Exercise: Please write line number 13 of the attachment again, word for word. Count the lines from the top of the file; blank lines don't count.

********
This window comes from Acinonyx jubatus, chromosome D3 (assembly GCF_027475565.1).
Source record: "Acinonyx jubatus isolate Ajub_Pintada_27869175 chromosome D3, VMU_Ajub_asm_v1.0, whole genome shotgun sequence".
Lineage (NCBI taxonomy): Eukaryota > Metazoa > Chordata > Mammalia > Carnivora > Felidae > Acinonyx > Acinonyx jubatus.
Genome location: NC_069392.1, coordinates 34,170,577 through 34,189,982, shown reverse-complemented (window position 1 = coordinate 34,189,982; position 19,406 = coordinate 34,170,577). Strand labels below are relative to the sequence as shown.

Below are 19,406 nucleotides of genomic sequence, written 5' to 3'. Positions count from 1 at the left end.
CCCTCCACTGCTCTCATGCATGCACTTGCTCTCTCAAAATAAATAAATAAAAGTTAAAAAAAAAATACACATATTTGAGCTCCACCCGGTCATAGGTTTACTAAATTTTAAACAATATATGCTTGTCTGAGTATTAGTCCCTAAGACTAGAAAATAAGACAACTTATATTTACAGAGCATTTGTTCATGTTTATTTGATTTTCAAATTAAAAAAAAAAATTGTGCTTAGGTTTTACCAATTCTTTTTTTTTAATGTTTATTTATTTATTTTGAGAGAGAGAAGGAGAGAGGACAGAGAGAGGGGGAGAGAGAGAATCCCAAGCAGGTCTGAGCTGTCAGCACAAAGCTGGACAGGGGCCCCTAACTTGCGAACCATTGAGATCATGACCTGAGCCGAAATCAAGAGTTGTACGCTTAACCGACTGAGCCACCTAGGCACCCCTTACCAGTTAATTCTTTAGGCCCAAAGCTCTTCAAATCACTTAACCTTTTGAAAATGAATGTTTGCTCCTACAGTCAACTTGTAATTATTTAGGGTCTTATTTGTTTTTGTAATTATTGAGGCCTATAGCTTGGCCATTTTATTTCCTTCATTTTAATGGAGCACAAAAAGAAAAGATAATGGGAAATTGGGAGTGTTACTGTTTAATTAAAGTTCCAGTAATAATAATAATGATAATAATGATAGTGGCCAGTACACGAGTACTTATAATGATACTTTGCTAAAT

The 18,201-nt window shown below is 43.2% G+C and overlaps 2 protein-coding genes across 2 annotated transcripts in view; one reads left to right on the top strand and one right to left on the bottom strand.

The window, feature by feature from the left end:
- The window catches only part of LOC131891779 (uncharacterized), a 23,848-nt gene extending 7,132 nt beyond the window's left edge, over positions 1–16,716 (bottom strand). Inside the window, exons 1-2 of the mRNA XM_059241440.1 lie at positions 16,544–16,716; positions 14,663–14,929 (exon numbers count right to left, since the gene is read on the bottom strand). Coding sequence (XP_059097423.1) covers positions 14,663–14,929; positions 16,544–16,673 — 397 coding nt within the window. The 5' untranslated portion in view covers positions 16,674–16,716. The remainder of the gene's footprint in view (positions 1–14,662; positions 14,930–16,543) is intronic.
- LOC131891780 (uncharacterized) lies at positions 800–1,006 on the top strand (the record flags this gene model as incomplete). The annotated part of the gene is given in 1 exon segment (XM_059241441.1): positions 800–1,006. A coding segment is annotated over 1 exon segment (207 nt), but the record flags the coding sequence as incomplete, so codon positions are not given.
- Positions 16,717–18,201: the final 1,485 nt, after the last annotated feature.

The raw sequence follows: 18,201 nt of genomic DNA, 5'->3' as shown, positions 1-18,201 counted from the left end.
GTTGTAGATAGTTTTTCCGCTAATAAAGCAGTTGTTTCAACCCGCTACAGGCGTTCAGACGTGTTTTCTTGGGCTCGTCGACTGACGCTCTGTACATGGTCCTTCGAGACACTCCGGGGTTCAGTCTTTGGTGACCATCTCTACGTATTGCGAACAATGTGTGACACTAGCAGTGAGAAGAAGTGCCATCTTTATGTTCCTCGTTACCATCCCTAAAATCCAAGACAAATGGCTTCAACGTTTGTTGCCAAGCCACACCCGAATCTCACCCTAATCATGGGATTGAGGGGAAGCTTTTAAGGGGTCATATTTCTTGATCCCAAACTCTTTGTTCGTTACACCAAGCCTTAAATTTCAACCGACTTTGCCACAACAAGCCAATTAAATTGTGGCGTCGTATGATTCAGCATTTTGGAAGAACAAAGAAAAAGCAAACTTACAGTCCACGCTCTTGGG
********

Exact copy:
GTTGTAGATAGTTTTTCCGCTAATAAAGCAGTTGTTTCAACCCGCTACAGGCGTTCAGACGTGTTTTCTTGGGCTCGTCGACTGACGCTCTGTACATGGTCCTTCGAGACACTCCGGGGTTCAGTCTTTGGTGACCATCTCTACGTATTGCGAACAATGTGTGACACTAGCAGTGAGAAGAAGTGCCATCTTTATGTTCCTCGTTACCATCCCTAAAATCCAAGACAAATGGCTTCAACGTTTGTTGCCAAGCCACACCCGAATCTCACCCTAATCATGGGATTGAGGGGAAGCTTTTAAGGGGTCATATTTCTTGATCCCAAACTCTTTGTTCGTTACACCAAGCCTTAAATTTCAACCGACTTTGCCACAACAAGCCAATTAAATTGTGGCGTCGTATGATTCAGCATTTTGGAAGAACAAAGAAAAAGCAAACTTACAGTCCACGCTCTTGGG